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Re: [Nmh-workers] outstanding patches

From: Robert Elz
Subject: Re: [Nmh-workers] outstanding patches
Date: Wed, 25 May 2005 12:52:44 +0700

    Date:        Tue, 24 May 2005 10:52:17 +0200
    From:        Oliver Kiddle <address@hidden>
    Message-ID:  <address@hidden>

  | The UNIX programming FAQ suggests that it is probably unwise to use
  | vfork() at all 

That's certainly true, at least unless you know what you're doing, and
the implementation is sane.

On the other hand the "small performance gain" from vfork() is
way understating its effects.  Even with COW (which the vfork()
detractors suggest "solves" the problem), vfork() done correctly
is (and must be) way more efficient than any variant of fork() can
possibly be.

Whether that's needed for any particular application is always
questionable, but pretending that a COW fork solves the problem that
vfork() was invented to handle just shows ignorance.   A spawn() call,
as Mike suggested, would handle most of it - except that it isn't easy
to come up with a good design for spawn() that is both rationally
possible to use, and really handles all that various applications need
(that is, if you can't use it in /bin/sh it isn't good enough, if you
can use it in /bin/sh it is probably too complex for almost anywhere else).

There were reasons for the original fork/exec split in unix, and they
haven't gone away over time (like most of the original unix design, it is all
very well thought out).   vfork() was clearly a hack, but as we're still
using it 25 years later, it has clearly been demonstrated to be both a
useful, and even perhaps, necessary, hack - and one that also had
quite a bit of thought behind its design.

I don't know linux at all, but from what I have seen about the problem
here, it looks as if linux doesn't really have vfork() at all, but
some abomination that they happen to call vfork() (of course, for linux,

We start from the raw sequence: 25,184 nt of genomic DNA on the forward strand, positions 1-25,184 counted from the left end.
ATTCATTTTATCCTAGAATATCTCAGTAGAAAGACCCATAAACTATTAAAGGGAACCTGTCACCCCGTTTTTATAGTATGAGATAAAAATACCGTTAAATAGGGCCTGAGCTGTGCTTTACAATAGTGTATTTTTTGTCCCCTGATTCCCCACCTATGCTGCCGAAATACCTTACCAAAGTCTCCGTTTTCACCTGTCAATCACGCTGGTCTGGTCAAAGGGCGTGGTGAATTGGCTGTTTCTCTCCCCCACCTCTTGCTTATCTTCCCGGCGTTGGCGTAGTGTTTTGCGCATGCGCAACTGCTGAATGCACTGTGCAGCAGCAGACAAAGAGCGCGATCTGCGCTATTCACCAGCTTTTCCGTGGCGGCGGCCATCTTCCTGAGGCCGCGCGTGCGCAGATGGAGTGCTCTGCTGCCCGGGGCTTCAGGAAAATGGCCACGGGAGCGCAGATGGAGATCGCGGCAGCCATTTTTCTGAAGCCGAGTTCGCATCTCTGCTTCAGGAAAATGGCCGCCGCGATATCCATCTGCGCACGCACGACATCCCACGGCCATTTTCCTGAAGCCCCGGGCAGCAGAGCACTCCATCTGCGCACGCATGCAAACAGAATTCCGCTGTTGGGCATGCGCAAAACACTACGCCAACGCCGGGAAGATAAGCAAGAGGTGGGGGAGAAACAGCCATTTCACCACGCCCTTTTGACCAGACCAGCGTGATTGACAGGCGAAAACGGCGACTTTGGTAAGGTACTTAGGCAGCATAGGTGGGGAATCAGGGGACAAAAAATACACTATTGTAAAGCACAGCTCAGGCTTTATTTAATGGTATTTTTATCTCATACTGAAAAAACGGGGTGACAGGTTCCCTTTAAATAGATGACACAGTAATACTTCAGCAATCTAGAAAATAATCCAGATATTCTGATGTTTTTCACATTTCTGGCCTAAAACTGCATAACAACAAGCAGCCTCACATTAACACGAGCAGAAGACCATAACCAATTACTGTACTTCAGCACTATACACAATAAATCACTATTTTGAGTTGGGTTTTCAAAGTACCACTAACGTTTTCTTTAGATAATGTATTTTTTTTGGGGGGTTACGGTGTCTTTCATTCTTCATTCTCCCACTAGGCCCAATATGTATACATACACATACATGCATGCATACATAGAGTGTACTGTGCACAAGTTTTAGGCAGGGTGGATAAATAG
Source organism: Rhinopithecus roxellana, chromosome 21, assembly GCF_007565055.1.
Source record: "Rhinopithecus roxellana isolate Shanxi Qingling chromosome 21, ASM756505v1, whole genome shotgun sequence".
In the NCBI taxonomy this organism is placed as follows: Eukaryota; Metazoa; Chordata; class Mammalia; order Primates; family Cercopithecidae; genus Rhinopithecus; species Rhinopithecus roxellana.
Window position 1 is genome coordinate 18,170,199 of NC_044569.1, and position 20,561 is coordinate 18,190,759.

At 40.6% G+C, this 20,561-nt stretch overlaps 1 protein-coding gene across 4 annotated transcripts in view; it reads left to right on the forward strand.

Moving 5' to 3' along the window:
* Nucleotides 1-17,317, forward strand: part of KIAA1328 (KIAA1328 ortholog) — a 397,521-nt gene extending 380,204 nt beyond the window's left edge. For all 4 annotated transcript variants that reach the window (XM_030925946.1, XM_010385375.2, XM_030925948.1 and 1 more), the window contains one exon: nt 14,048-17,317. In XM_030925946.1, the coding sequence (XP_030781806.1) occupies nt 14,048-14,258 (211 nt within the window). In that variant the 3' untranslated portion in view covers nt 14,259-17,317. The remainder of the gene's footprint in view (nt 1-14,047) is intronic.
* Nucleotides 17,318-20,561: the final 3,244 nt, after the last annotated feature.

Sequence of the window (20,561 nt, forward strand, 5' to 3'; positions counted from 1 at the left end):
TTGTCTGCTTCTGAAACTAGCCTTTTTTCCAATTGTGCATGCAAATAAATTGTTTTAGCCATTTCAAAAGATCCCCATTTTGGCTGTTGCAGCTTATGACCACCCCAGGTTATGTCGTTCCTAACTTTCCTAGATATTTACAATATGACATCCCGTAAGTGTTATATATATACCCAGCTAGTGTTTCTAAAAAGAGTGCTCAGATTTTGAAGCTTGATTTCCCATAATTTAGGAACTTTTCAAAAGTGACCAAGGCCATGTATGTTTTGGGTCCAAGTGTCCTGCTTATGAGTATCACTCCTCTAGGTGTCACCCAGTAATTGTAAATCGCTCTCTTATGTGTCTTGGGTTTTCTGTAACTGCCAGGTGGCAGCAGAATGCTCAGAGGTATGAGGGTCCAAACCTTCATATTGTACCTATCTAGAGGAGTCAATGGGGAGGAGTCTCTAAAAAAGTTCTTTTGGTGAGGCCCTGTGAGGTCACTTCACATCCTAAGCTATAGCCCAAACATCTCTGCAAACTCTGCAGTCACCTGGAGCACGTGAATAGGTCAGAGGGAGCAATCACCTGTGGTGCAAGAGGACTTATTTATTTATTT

that sounds pretty typical).

One of the *requirements* for vfork() - the thing that actually makes
the big difference, is that the parent process cannot continue until after
the child process has called exec() (one of the exec family) or exit().
By definition, that means that "errno smashing" cannot happen, as the
child half of the pair must be gone before the parent half returns
from the vfork() sys call - sys calls are always allowed to alter errno,
so the parent cannot be depending upon its value being unchanged around
a vfork() call (only that it will have a meaningful value when vfork()
returns -1).

Similarly, vfork() implemented correctly cannot possibly be used to imitate
threads, for the same reason - there's only ever one process runnable
with vfork(), never both parent and child (until the child has completely
replaced its image).

It sounds to me as if vfork() on linux has suffered the "we can do better
than that" mentality of much of linux, where "better" is based upon a
comparison by people who have no idea what they're doing better than.
To me, it sounds as if both processes continue running with shared data
space.   No wonder code has bugs, if it was written for real vfork() and
ends up on an abomination like that (also no wonder that people don't
see much of an improvement over fork() - a vfork() with two running
processes has to do almost all the same work that a COW fork() has to
do, unlike "real" vfork() that simply loaned all the kernel data structs
of the parent process to the child, then takes them back again later).

  | So how about we change all the instances to fork()? If it causes
  | problems for some system then presumably we'll find out.

It should not.   vfork() is supposed to be fork() with many restrictions
on what happens in the child process.   If changing back to fork() hurts
in any way other than making the processes slower (even to the point of
unusability) then the application is broken and needs to be fixed.
The shared memory semantic of vfork() is a limitation to be aware of,
not a feature to be exploited - even in the early days, there was no
guarantee that vfork() would actually share memory - I used systems that
had a vfork() call, but which internally simply implemented it as fork().

None of the (n)mh programs should be big enough, or fork often enough,
that the extra cost of fork() should matter enough for anyone to care
(not any any modern systems anyway), so switching to fork() everywhere
certainly seems reasonable to me - certainly at least, all of the calls
to vfork() should be audited to make sure that they are correct - a

        if (vfork() == 0)
                exec() , exit();

type sequence should be OK on any system.

Lastly, while I'm here, I'd like to second Mike's other comment.
Autoconf is an abomination.   There's no rational reason for nmh
to require anything like that, it isn't doing anything nearly that
system dependent, or shouldn't be.   Just write portable code.


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